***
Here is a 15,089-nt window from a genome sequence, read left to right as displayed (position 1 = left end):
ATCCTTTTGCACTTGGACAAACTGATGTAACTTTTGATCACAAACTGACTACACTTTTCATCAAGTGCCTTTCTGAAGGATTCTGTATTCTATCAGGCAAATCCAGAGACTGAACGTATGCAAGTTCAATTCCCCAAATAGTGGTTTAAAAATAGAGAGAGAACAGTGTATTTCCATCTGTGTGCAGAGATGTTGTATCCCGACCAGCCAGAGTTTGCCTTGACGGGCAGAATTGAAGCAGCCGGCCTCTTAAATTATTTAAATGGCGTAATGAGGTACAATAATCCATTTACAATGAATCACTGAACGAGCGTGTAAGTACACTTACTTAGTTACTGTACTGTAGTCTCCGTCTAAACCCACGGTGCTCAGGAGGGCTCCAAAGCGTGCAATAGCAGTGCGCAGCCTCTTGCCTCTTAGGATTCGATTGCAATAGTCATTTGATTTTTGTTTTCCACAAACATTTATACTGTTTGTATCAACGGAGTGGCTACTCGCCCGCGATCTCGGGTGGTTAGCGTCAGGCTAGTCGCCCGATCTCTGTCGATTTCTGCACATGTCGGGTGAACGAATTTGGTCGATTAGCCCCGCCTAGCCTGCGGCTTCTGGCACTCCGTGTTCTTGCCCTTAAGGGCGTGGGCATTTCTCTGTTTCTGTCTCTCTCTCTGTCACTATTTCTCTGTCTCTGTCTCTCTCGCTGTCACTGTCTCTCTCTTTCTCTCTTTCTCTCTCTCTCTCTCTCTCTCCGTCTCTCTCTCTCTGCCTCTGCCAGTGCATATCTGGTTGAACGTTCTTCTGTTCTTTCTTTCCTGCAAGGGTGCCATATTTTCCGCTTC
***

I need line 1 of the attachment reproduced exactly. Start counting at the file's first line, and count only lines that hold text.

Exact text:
Here is a 15,089-nt window from a genome sequence, read left to right as displayed (position 1 = left end):